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Win OS - Should I format my portable HD as NTFS?

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#1 TCSNinc


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Posted 26 September 2017 - 05:26 AM

I'm having a replacement drive sent to me as Win 8.1 had some wierd issues accessing the first copy:


Sometimes I could get into the drive but most time I couldn't.


When I could get into the drive, after copying several files back or forth, the drive would freeze

and I wouldn't be able to get back into it for awhile; nor see the drive listed in explorer or Disk Management


The drive comes formatted for exFAT


I'm wondering if I might avoid the above issue (if the problem just wasn't simpley a bad drive)

by formatting the new replacement as NTFS before even attempting to use it?

Edited by TCSNinc, 26 September 2017 - 05:27 AM.

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#2 MDD1963


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Posted 26 September 2017 - 05:45 AM

NTFS is still the standard for assorted  'WInders' desktop OS variants; no reason not to use it...


Was the drive in question an external USB drive, or, a SATA drive just added internally addition for storage?


(I mention it because I sometimes see some weird behavior from an external USB drive on a USB front port , but, only if the port next to it is being used by my wireless Logitech keyboard/mouse adapter...)

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#3 Platypus


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Posted 26 September 2017 - 05:50 AM

I think it will turn out that the drive was simply faulty, there's no reason for type of file system to give the symptoms you experienced.

However, NTFS would be the commonly used file system for a portable HDD, as long as you don't expect you may need to use it with an Apple computer. exFAT works best on flash drives, but can be used for regular hard drives where compatibility with Apple computers is needed. So can FAT32, but exFAT is a more advanced file system.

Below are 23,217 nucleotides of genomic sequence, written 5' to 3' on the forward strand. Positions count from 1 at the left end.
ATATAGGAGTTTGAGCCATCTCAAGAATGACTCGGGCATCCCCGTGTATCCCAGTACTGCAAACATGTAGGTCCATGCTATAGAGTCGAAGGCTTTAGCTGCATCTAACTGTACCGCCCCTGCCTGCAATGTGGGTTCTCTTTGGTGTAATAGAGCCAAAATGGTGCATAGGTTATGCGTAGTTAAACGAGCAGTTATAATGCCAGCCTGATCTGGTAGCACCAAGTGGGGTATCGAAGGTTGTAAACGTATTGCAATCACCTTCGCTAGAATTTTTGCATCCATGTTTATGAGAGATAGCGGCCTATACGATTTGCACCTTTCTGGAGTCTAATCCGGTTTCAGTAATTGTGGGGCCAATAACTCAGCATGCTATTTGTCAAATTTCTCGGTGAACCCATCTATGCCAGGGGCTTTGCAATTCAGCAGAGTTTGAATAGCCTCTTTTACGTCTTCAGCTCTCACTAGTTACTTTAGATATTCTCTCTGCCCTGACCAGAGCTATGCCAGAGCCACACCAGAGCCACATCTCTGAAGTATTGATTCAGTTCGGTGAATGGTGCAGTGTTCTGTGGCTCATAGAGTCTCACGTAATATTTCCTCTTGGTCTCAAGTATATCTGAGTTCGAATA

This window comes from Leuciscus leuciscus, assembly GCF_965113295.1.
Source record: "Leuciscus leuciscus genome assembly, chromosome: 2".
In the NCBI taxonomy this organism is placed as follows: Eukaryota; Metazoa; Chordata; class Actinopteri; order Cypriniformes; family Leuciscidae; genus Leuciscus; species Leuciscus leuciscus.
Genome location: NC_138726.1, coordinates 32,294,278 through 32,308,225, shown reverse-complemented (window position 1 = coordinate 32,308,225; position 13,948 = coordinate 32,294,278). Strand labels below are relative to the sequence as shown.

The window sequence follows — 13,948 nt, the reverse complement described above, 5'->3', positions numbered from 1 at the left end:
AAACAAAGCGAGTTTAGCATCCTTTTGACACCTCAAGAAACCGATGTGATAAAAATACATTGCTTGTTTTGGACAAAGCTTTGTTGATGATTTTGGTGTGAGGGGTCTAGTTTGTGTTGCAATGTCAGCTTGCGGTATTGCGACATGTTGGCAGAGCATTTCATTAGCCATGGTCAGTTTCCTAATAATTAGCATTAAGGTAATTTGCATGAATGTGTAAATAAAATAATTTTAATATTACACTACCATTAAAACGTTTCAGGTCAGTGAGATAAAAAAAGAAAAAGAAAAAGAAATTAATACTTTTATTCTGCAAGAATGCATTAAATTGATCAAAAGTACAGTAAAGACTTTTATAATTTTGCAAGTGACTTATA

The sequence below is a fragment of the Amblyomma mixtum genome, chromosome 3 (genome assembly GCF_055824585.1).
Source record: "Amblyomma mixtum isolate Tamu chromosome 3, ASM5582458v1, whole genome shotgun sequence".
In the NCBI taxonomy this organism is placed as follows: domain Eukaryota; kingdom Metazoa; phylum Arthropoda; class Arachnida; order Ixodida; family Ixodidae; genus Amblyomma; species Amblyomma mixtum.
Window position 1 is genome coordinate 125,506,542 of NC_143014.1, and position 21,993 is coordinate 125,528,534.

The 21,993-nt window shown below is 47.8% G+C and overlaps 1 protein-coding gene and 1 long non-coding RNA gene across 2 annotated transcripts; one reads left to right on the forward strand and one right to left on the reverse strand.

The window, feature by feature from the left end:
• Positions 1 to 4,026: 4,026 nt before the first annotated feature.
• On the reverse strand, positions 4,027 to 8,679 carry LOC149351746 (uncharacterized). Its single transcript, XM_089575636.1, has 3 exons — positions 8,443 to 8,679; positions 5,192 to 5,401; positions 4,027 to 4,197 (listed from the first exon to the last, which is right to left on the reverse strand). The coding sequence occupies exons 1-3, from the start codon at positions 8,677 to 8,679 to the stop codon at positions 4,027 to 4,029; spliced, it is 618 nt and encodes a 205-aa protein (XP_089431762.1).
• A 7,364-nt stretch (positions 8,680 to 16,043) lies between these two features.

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#4 technonymous


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Posted 26 September 2017 - 06:26 AM

Can be just about anything, poor connections, faulty usb port, wires, hard drive, controller electronics inside the enclosure. I tend to stay away from plugging things into the front usb ports. Often times you will get a cross-talk as the wires are poorly shielded that come prebuilt with computer cases. Happens with mic/phono in front as well. Static and hiss sounds with movements of mouse.

#5 Kilroy


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Posted 26 September 2017 - 03:10 PM

Any time you're formatting a drive you need to consider what Operating Systems (OS) you are going to use with it and make sure that the format you select is compatible with all of the OSes you plan on using.  For instance I had an Android tablet that you can attach a USB drive.  However, the Android won't read exFAT, but will read FAT32.  So, when I copied movies to the 128GB USB stick I had to get additional software to format a 128GB drive as FAT32 on Windows 10 so that the tablet could play the movies.

#6 MadmanRB



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Posted 26 September 2017 - 03:27 PM

Yes use NTFS, even if you dual boot linux it going to be useful for cross compatibility.

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